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Ecletic Reader

I'll read just about anything that might be interesting and love to learn about new things.

The Paradox of Choice: Why More Is Less

The Paradox of Choice: Why More Is Less - Barry Schwartz The thesis of the book is a solid one that I can understand. The psychological mechanisms of adaptation and some of the heuristics were familiar because of prior psychological education. However, I was unimpressed with the scientific discussions in the book. A number of studies are referenced, though the references are generally made through a statement of the overall finding. No discussion of statistical or practical significane or even a mention of sample sizes. This wasn't a problem for me through most of the book because I had read about the studies elsewhere. I also had a problem with his use of evolution in the discussion about why our brains are not equipped for choice among a large number of options. I am generally intrigued by evolutionary psychology and find that a number of the hypothesis posited in the field seem to have some validity (see The Time Paradox and Righteous Minds for examples of in depth and much more valid discussions of the implications of evolution on human psychology). In this book the entire discussion was devoted to a throw away paragraph that seemed to assume that humans in early civilizations made rational choices through a mental cost-benefit analysis. This is problematic when you consider that foresight is not generally credited as an attribute to humans living day to day through hunting and gathering.

The book also has a serious flaw in discussing psychology in the realm of choice solely through options that are only available to the upper-middle class. Choosing between luxury goods and extravagant vacations is not something the ultra rich (who can afford to purchase multiple luxury goods and go on most of their desired vacations, thereby limiting the need to choose) or the lower classes (who cannot afford to go on any vacations or afford luxury cars on any frequent basis) are likely to be overly concerned with. The paradox of choice seems to only apply to a small subset of wester, educated, individualistic, rich, and democratic (WEIRD; see the study by Henrich, Heine, and Norenzayan to see why extrapolating psychological results from Americans to other populations is likely to give false behavioral predictions) countries.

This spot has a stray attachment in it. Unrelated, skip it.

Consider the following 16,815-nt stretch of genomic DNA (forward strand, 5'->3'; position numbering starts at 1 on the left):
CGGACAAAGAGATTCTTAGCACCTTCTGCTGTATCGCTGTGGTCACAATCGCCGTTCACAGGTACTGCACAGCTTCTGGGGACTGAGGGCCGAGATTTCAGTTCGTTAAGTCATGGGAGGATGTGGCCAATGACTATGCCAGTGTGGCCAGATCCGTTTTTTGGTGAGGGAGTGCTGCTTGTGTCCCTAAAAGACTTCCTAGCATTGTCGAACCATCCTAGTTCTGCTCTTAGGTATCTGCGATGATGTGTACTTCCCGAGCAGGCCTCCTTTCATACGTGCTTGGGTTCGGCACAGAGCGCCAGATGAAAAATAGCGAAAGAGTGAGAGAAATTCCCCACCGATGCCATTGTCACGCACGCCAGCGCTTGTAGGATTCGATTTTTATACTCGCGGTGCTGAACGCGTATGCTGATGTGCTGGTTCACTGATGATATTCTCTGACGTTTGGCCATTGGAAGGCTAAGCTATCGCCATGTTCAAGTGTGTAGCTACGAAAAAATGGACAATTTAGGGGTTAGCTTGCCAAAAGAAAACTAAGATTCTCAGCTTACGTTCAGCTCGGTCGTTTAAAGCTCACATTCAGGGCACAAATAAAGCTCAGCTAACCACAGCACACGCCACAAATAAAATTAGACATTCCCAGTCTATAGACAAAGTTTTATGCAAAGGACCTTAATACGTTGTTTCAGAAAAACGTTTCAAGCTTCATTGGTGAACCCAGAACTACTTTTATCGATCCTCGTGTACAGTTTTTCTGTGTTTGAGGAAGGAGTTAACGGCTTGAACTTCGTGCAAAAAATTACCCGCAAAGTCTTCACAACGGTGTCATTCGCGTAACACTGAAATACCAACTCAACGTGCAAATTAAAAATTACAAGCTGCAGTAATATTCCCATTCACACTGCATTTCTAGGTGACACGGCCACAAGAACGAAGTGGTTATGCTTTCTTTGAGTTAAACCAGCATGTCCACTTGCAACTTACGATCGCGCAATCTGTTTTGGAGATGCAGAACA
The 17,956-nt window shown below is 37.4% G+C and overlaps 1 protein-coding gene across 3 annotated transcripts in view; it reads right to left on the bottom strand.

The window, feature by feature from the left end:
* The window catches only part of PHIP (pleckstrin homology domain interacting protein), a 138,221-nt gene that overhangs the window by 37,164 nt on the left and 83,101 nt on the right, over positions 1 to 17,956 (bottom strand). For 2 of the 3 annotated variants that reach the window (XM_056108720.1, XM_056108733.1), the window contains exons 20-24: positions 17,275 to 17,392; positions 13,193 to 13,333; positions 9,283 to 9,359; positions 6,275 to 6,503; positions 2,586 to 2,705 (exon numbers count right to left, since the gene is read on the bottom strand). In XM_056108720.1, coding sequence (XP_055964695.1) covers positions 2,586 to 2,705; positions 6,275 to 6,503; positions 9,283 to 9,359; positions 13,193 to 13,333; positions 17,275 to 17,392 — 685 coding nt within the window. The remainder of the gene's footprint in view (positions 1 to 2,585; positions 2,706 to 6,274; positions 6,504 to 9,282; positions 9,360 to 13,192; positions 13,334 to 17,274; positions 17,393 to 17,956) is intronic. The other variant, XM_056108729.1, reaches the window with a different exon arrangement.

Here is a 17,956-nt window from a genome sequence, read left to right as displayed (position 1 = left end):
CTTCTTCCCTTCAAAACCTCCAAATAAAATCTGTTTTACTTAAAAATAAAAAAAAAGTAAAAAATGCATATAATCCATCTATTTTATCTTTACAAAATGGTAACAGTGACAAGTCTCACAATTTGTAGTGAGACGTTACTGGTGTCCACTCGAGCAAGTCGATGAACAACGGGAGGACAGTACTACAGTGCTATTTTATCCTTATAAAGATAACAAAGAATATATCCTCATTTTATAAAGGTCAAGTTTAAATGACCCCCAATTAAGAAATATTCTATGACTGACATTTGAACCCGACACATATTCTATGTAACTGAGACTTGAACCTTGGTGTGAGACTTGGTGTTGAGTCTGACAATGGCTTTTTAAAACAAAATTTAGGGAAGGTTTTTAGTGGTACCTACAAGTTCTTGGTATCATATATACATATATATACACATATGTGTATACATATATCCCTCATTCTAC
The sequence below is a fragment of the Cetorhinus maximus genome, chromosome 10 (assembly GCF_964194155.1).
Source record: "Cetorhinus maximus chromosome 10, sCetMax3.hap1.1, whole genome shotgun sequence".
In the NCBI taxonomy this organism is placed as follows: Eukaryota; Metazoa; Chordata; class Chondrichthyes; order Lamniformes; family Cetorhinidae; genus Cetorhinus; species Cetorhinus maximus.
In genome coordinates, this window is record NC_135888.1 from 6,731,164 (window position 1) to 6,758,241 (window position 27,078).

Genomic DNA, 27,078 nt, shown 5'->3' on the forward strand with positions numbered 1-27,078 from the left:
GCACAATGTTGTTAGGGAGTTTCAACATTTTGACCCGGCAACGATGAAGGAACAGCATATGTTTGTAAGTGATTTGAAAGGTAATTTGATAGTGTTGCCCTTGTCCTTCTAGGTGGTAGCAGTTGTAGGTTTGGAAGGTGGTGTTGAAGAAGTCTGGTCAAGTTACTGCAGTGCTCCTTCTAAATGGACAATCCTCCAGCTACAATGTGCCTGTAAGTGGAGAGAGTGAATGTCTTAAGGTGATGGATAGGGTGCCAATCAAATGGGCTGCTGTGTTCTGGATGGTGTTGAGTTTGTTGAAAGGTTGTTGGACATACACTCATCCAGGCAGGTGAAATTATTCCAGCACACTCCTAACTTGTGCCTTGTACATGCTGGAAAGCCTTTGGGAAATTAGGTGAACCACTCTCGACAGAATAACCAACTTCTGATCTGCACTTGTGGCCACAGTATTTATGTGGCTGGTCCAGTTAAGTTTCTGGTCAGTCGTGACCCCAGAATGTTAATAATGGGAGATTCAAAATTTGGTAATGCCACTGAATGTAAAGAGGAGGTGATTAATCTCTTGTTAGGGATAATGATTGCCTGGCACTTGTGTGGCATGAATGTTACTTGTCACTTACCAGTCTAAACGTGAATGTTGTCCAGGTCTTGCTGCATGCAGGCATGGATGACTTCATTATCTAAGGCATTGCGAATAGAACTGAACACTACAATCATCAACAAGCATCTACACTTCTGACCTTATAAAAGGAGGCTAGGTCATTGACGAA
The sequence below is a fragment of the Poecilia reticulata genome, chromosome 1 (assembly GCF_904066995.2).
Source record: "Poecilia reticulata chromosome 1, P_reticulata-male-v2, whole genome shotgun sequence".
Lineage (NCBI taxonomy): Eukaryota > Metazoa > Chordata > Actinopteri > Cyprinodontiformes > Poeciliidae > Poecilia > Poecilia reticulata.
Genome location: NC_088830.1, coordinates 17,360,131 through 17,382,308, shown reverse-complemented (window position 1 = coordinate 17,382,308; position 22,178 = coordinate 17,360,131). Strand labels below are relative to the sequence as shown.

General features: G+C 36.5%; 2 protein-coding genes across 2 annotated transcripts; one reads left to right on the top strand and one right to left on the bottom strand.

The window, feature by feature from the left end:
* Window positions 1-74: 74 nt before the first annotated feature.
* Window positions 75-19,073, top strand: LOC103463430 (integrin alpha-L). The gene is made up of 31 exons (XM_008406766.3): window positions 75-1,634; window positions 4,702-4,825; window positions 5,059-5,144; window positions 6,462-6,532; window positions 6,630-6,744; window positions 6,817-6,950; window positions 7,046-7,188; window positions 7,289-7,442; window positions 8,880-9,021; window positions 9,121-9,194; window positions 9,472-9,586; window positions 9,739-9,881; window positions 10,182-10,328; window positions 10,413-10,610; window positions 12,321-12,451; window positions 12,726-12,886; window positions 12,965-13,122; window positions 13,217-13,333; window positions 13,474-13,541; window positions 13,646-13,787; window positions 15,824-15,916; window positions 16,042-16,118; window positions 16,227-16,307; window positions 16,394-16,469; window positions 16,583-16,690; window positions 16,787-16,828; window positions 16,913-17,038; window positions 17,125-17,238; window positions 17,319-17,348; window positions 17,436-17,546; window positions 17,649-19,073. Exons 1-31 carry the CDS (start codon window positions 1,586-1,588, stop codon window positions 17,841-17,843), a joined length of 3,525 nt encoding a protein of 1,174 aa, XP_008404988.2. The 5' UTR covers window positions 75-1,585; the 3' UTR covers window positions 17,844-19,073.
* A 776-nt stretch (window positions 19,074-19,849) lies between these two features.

My last problem with this book was it's length. The preface and first section could have been dealt with in a 15 pages at most. The rest of the book could have been covered in the same detail in about 100 pages. This should have been a magazine article in Time or a pop psychology publication. I enjoy learning about psychology, but this book is not published for individuals looking for a scholarly take on the psychology or philosopy of choice abundance.